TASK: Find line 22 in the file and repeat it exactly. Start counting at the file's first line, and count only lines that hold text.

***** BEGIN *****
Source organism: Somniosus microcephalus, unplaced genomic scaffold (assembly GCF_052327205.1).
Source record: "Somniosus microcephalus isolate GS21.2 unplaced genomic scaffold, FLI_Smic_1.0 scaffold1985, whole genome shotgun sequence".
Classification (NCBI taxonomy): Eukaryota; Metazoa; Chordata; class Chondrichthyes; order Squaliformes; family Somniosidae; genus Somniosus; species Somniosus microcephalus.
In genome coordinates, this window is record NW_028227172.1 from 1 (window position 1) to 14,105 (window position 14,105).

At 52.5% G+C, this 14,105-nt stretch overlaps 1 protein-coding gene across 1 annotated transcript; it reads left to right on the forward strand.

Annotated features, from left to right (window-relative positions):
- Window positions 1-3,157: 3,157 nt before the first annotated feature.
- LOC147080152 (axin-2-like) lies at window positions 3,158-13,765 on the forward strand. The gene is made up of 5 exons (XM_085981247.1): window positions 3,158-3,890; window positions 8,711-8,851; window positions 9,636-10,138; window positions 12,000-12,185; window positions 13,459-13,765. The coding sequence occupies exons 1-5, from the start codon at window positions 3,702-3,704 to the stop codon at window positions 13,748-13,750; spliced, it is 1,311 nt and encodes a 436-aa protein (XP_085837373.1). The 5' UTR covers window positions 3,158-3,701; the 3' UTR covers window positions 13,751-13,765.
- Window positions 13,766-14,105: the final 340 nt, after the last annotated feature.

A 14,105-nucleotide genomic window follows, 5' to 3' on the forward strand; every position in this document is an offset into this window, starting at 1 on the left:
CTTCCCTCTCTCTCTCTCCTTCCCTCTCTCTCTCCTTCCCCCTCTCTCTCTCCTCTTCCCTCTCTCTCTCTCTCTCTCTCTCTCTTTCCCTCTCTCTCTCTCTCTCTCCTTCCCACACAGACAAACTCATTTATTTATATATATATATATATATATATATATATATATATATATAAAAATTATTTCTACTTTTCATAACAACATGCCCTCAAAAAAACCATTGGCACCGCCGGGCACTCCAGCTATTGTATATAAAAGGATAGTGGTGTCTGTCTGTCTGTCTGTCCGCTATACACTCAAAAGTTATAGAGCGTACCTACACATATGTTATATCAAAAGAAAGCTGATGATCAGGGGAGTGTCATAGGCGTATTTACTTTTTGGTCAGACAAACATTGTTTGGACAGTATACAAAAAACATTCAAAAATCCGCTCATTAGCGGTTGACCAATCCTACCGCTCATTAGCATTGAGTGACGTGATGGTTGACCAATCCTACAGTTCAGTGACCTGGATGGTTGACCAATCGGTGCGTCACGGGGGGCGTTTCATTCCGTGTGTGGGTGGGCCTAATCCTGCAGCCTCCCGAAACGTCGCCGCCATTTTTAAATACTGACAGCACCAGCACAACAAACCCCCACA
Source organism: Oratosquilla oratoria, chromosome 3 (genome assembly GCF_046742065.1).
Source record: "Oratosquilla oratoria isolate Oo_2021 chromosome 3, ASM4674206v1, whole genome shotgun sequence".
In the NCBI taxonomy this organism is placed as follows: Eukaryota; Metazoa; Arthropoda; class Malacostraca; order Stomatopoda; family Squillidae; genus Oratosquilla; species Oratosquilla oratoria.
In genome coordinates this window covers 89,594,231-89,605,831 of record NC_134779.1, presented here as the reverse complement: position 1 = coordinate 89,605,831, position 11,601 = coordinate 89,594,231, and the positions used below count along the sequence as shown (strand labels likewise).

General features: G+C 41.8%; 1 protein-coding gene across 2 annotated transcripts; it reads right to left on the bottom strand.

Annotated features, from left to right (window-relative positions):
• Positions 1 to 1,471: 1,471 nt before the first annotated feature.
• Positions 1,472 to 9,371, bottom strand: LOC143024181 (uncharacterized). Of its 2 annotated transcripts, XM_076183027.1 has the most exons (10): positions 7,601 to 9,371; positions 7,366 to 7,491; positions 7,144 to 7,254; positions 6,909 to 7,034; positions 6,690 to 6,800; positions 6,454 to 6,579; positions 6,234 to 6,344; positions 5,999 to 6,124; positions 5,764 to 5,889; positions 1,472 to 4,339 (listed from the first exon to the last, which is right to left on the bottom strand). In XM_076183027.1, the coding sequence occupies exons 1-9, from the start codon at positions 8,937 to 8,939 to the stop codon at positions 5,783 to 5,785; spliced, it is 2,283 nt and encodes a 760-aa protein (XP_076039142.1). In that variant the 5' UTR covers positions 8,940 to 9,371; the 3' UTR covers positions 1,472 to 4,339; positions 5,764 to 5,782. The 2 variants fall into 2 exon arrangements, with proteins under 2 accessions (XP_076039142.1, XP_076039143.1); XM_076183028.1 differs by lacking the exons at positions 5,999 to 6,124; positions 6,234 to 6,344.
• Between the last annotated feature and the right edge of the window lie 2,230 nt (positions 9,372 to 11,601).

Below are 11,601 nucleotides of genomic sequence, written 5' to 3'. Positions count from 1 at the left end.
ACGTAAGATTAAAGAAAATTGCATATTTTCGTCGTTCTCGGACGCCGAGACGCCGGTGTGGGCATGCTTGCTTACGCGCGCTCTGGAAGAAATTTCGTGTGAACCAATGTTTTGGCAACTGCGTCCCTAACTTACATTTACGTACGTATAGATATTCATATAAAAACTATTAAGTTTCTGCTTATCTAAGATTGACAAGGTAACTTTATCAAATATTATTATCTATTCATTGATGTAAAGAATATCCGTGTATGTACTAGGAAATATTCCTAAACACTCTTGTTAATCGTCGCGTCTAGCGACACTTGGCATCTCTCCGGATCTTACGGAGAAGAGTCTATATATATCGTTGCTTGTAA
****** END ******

ACGTAAGATTAAAGAAAATTGCATATTTTCGTCGTTCTCGGACGCCGAGACGCCGGTGTGGGCATGCTTGCTTACGCGCGCTCTGGAAGAAATTTCGTGTGAACCAATGTTTTGGCAACTGCGTCCCTAACTTACATTTACGTACGTATAGATATTCATATAAAAACTATTAAGTTTCTGCTTATCTAAGATTGACAAGGTAACTTTATCAAATATTATTATCTATTCATTGATGTAAAGAATATCCGTGTATGTACTAGGAAATATTCCTAAACACTCTTGTTAATCGTCGCGTCTAGCGACACTTGGCATCTCTCCGGATCTTACGGAGAAGAGTCTATATATATCGTTGCTTGTAA